For those of you tired of streaming TV shows and movies, here are a few books you could check out. These are personal favorites that range in historical period and subject matter. They were the ones I read that I felt gave me a better understanding of Chinese history, culture, and the female experience. More recommendations to come.

  1. 1 Wild Swans by Jung Chan

    If there’s any book at the top of my list it’s this memoir. It may be long but it doesn’t feel like it because Jung Chang weaves the three generations of her grandmother, mother, and herself so seamlessly that it’s really hard to put down the book. Wild Swans is a really great story that covers 20th century Chinese history and especially about the female experience in China too. With over 10 million copies sold worldwide and having been translated in over 30 languages, there’s a reason why so many people read this book (and so you should too).

  2. 2 Chinese Cinderella/ Falling Leaves by Adeline Yen Mah

    Published shortly after Wild Swans, Chinese Cinderella is the abridged/revised version of Adeline Yen Mah’s memoir growing up in China. She recounts her childhood and adult life as the unloved daughter in a well-to-do Chinese family, suffering at the hands of her stepmother and being considered a bad luck child. It’s a moving book that’s really worth the read.

  3. 3 Romance of the Three Kingdoms by Luo Guanzhong

    A Chinese classic, it’s kind of hard for me to figure out the best way to recommend reading this novel, especially since it spans four volumes, but Romance of the Three Kingdoms is such a classic that in some way or another, you have to check it out. I read the books but there are shorter stories that you can read on its own. Truthfully, the easiest way is to watch the many movies, TV shows, and cartoons spawned from this epic tale, but there is a book so I thought it was worth mentioning.

  4. 4 To Live by Hua Yu

    Initially banned in China but later hailed as one of the country’s most influential books, it is a modern literary classic that has also been made into an amazing movie by Zhang Yimou starring Gong Li. The novel takes place during the Chinese revolution and follows a young man’s transformation from spoiled son of a landlord to a kindhearted peasant. A really moving story.

  5. 5 Madame Chiang Kai-shek: China’s Eternal First Lady by Laura Tyson Li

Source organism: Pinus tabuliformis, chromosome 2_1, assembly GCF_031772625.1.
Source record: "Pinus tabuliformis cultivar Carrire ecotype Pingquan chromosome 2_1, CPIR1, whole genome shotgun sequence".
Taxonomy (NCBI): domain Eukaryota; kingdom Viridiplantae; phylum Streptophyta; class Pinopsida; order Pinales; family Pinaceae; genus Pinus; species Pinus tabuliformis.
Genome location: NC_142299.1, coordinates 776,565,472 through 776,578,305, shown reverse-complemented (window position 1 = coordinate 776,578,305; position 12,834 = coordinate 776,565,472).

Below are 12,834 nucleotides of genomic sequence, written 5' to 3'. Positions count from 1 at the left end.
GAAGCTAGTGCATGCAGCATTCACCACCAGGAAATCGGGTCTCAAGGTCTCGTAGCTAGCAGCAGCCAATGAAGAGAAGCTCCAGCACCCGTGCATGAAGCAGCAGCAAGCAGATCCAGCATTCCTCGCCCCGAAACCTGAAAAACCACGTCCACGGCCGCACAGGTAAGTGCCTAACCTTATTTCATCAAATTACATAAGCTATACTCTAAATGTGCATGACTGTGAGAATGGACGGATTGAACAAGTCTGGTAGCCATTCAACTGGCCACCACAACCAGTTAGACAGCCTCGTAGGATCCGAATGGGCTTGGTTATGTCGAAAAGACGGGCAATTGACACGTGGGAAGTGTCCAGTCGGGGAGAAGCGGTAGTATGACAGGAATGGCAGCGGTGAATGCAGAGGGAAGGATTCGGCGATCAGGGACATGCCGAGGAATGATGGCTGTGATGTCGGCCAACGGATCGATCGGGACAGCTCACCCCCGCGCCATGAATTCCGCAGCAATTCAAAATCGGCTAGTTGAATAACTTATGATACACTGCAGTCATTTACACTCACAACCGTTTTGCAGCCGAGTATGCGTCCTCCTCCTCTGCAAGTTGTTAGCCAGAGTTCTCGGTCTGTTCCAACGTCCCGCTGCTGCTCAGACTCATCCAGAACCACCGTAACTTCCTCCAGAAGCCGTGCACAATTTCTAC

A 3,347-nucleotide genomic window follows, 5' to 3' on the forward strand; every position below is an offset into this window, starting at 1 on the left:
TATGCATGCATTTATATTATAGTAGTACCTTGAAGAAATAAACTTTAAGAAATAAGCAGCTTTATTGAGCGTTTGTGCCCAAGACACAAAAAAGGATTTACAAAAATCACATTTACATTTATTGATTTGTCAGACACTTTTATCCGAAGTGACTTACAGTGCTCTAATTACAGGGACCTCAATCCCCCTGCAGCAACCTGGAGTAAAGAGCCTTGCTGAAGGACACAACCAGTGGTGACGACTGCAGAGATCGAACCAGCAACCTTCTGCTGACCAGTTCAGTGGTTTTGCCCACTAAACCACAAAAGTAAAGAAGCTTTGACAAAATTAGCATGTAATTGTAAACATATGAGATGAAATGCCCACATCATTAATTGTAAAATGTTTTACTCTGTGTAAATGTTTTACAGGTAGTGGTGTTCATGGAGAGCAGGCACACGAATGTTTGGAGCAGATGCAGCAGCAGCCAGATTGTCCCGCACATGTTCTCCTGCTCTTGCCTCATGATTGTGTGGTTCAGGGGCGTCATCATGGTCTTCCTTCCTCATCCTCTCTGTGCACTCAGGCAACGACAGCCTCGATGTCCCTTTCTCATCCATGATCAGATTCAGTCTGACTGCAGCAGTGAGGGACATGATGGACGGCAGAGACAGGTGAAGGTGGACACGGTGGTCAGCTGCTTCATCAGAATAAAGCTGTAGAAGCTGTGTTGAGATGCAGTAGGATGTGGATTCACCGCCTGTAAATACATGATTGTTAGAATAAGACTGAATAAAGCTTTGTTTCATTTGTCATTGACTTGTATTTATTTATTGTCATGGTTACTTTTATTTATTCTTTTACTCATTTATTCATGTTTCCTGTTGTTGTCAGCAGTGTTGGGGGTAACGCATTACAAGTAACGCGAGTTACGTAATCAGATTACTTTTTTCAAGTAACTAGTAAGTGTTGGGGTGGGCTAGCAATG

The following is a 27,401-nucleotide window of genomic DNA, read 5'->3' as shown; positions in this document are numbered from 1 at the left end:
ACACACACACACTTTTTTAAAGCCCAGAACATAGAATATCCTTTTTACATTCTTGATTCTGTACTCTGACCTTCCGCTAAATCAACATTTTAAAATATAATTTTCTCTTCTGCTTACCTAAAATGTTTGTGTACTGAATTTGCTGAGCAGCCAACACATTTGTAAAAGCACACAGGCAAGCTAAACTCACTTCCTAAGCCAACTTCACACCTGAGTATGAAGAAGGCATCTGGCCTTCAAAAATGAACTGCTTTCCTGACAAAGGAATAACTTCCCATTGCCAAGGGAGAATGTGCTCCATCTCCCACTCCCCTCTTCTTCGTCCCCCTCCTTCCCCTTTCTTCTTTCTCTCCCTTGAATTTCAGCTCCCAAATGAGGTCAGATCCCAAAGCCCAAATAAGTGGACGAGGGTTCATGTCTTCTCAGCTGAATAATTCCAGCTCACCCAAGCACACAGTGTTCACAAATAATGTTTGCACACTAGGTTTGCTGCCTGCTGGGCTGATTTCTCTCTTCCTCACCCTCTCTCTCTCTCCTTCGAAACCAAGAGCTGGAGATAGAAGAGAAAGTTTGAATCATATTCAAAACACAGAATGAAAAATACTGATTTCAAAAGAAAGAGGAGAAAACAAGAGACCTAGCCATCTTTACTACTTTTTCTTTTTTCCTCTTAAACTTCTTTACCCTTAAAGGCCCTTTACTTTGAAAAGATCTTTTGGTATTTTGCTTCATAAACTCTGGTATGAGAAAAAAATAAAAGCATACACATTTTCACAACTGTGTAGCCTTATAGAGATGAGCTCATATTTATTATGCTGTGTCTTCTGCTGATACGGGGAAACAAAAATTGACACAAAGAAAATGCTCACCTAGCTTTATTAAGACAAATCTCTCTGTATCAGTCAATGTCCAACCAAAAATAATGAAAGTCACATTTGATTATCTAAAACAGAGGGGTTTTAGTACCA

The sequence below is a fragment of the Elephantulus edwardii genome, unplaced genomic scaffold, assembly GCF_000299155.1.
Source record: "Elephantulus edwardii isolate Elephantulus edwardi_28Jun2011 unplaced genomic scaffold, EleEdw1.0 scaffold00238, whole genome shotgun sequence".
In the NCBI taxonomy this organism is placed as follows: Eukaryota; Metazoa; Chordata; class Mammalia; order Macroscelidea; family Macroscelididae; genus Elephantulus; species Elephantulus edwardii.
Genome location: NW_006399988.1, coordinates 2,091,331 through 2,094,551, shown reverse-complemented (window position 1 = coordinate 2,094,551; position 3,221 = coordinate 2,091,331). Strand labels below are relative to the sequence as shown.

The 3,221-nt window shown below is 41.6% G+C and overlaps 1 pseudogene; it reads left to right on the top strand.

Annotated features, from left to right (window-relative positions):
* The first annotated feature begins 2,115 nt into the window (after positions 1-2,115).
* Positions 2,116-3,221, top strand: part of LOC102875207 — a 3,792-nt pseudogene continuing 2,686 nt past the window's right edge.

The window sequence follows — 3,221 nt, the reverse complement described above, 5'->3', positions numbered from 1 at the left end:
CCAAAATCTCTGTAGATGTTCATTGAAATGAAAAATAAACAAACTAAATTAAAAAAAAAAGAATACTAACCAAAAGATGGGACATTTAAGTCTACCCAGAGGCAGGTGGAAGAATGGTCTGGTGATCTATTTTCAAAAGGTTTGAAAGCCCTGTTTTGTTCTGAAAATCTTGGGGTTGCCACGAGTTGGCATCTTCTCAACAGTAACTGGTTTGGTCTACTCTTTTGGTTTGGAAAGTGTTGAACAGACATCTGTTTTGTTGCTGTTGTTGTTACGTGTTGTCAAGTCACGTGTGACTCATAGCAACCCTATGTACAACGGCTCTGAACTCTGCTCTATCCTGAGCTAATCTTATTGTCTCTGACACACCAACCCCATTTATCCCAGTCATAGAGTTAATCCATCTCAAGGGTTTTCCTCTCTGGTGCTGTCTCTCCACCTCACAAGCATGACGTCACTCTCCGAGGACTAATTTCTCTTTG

This biography is one of my personal favorites. Raised in one of China’s most powerful families and educated at Wellesley College, Madame Chiang Kai Shek was a tour de force historical figure in the 20th century. Although controversial at times, that only adds to the reasons why you should read about her. She wasn’t just a first lady but also a chief advisor, interpreter, and representative for her husband. Going toe to toe with Western leaders like Roosevelt and Churchill, she’s an interesting figure that really shows an international side to Chinese history, how China interacted with other nations during the world wars and its own civil wars.

  6. 6 Rape of Nanking by Iris Chang

    One of the most infamous atrocities to occur during WWII, this is a moment in history few Chinese forget. The Japanese army had swept into Nanjing during the war and within a few weeks 300,000 Chinese men, women, and children had been systemically murder, beaten, raped and tortured. Iris Chang’s grandparents barely escaped during this time and she writes from three different perspectives in her book: the Japanese soldier’s, the Chinese, and a group of Westerners that were there. It’s an episode in history that may be intimidating to read, but that doesn’t change the fact that it’s important to acknowledge the pain and suffering that happened, so that it truly may never be repeated again.

  7. 7 Leftover Women: The Resurgence of Gender Inequality by Leta Hong-Fincher

    “Leftover Women” or shengnu has remained a relevant issue always, and seems to be in an interesting position currently as the male-female population balance in China grows increasingly skewed.  When women lose, everyone loses, and the ones in China face shocking levels of structural discrimination that ultimately negatively impact’s the country’s economic, social, and political development.

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Aimee Veneau

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